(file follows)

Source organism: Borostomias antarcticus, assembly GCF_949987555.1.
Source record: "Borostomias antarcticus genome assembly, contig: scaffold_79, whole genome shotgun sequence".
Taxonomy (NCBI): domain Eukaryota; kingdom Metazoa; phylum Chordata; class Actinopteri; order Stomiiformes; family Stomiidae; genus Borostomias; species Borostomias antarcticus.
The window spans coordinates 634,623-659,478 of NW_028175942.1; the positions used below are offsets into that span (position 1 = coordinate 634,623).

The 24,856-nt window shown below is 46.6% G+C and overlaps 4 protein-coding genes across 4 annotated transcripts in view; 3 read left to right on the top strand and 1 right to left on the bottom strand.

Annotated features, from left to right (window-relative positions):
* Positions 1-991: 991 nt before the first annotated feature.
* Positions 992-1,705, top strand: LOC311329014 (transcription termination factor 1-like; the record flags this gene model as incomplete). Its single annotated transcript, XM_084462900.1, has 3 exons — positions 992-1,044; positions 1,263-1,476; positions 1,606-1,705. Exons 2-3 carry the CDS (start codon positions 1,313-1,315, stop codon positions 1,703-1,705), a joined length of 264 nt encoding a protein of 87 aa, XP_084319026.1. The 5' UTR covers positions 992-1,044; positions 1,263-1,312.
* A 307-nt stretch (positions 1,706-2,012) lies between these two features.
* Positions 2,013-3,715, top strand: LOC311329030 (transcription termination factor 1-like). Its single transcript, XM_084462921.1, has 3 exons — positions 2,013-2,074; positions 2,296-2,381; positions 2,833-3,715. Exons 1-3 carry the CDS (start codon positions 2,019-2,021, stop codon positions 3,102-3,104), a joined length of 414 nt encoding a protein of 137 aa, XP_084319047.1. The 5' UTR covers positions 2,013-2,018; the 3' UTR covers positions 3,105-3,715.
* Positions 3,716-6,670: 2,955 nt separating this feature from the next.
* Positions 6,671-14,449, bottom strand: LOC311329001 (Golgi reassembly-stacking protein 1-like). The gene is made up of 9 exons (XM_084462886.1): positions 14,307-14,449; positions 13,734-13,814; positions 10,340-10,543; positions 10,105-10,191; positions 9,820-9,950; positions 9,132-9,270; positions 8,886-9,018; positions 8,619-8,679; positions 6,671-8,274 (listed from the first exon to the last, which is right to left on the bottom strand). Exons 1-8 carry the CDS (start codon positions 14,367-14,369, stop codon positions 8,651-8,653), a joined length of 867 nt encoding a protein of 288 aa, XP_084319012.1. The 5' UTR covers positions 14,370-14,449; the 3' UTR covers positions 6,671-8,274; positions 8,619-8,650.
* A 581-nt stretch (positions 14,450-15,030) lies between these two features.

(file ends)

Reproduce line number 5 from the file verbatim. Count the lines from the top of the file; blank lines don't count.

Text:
The 24,856-nt window shown below is 46.6% G+C and overlaps 4 protein-coding genes across 4 annotated transcripts in view; 3 read left to right on the top strand and 1 right to left on the bottom strand.